Martell Webster picked up his defense in the second half and was the key guy in denying James the ball. He got taken to the cleaners early in the game, but who didn't? Other than hitting those consecutive threes with 3:20 left in the third he couldn't do much offensively, shooting 2-9 from distance, 4-11 overall, and garnering 12 points. But he does get props for the late "D".
Andre Miller had a decent game, registering 8 assists and 14 points with but 1 turnover. He tried to push tempo tonight but nobody really came with him. He started taking over the ball a little during Roy's big scoring push, an occurrence I had mixed feelings about. But there's little use complaining about the offense looking disjointed sometimes when it looked disjointed all the time a month or so ago.
Juwan Howard played 38 minutes but just got overwhelmed by an aged, ground-bound Shaq. O'Neal, even at a shadow of his old self, was too big. Howard was among the guys who might have rotated more though. There were a couple plays where he stuck with Shaq out around the three-point line while the play progressed towards the basket. That was probably unnecessary. 6 points, OK. But 4 rebounds? Then again, who else do the Blazers have that they're sure can hold it together for extended minutes?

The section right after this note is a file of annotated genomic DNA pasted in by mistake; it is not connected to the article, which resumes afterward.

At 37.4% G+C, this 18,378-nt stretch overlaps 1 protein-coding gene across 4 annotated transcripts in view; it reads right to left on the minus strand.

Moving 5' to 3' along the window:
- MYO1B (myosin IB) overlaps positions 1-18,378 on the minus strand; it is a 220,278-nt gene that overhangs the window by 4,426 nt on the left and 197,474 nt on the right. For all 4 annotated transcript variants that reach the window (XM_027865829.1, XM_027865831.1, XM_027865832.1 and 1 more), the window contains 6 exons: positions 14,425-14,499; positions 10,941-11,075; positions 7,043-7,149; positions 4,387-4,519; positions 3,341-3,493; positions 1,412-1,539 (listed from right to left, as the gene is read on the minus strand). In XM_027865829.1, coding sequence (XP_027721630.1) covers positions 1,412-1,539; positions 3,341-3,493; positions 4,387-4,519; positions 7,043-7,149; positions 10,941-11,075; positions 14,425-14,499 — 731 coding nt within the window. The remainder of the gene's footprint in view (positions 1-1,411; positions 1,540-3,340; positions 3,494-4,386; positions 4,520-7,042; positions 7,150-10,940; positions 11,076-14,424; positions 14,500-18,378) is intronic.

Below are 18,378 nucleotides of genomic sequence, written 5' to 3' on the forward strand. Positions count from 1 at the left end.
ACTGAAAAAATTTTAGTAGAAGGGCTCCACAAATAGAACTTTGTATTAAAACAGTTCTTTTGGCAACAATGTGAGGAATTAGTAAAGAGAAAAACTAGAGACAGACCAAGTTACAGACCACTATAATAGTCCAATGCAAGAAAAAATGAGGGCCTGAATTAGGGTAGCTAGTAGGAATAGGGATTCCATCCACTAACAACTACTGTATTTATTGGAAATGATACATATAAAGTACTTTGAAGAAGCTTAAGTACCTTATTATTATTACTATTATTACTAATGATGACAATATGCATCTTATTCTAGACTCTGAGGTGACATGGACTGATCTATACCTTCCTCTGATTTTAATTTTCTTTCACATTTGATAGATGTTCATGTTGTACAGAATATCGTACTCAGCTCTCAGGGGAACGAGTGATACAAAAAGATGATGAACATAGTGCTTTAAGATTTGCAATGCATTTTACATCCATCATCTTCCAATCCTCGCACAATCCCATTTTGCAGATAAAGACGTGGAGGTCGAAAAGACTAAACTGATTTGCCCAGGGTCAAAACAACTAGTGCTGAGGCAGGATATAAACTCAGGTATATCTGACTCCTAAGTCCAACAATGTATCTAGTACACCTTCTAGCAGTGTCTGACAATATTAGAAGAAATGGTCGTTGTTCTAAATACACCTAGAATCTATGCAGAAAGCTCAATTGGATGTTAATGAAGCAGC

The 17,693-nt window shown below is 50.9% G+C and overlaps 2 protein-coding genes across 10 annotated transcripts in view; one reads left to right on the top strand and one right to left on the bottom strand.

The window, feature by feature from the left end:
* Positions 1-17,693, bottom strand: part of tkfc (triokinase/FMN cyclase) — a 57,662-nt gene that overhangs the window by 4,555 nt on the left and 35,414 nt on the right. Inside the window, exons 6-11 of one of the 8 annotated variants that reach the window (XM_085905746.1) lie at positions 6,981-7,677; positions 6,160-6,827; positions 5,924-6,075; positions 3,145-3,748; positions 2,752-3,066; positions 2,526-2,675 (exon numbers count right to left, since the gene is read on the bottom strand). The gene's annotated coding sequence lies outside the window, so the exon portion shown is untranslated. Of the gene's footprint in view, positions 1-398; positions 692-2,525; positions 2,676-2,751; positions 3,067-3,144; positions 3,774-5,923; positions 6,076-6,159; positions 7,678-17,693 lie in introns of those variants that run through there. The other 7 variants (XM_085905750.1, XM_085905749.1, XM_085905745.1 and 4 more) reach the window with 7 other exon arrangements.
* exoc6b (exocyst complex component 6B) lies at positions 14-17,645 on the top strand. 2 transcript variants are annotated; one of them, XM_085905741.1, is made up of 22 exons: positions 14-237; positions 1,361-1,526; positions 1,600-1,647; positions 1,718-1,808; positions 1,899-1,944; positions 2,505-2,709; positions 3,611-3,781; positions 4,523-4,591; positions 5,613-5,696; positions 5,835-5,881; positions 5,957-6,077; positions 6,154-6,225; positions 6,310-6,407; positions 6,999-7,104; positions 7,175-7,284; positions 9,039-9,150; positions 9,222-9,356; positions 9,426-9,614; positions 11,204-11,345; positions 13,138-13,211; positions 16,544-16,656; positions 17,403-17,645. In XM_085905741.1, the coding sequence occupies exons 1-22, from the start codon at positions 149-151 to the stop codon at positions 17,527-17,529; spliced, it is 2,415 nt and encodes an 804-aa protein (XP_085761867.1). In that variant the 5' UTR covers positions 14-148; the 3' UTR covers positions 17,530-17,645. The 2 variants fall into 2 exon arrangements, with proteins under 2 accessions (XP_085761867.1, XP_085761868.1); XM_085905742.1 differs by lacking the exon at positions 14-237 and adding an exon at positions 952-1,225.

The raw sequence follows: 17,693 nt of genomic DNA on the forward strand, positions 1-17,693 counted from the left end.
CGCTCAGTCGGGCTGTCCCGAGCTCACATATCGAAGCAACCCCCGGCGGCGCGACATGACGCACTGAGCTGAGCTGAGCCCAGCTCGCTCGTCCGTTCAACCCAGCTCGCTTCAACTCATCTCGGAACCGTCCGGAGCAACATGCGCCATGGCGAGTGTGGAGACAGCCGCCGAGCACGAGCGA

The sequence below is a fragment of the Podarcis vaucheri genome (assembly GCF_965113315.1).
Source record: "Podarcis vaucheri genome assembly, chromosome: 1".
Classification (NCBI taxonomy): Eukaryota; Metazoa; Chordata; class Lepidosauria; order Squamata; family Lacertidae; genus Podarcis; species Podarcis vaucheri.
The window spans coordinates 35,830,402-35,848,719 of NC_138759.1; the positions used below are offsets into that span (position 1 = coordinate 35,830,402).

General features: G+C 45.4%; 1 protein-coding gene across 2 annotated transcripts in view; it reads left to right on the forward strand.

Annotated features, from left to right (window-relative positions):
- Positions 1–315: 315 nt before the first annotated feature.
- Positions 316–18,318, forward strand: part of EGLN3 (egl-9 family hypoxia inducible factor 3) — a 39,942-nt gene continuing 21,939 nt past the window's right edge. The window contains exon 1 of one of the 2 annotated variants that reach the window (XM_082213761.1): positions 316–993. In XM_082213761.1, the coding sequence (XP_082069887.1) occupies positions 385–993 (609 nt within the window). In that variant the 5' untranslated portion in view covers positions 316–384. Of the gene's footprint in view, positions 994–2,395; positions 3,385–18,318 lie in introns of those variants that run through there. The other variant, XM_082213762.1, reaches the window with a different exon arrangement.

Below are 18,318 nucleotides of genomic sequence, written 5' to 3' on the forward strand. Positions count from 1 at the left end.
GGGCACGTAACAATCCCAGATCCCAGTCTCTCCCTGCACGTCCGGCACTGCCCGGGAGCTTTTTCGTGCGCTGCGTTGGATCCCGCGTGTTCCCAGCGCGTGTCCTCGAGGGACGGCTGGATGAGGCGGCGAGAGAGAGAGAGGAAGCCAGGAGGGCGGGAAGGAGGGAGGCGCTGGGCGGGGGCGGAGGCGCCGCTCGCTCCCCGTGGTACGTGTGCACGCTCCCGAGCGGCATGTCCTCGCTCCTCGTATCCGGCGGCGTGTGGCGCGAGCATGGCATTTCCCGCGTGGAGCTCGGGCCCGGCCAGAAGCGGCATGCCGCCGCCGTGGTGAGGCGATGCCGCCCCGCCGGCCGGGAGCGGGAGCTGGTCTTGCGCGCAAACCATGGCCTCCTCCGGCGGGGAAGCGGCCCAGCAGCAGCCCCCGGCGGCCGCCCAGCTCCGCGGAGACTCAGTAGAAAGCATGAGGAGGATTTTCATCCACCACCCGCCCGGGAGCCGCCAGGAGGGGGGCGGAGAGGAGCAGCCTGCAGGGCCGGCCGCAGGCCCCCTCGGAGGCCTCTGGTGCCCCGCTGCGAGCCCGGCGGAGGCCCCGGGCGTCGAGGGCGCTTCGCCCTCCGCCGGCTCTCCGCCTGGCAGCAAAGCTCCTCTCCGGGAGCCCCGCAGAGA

Jerryd Bayless was the most-used man off the bench tonight with 15 minutes of play. He was pretty much a non-factor in those 15 minutes though with 1-6 shooting, 4 points, and an assist. You could tell pretty early it wasn't going to be his night.
Dante Cunningham hit a couple of shots in 7 minutes. Blake and Pendergraph didn't matter much in their 7 and 11 respectively.
This game isn't too bad if you get the next one versus Milwaukee. It's just a nasty matchup for Portland. It's odd that we got a tale of two evenings in the last two games though. Two fantastic teams...one can't win here and one can't lose.
Oh...and Brandon Roy is a superstar in this league, but LeBron James is a galaxy unto himself.
Plus...I nearly always give Shaq a hard time but I have to say that tonight was your basic, well-played, go-with-what-works-for-you effort and was quite admirable. He didn't disrupt a thing except for the Blazers' rebounding efforts. He looked as in-tune with his role tonight as I've seen him.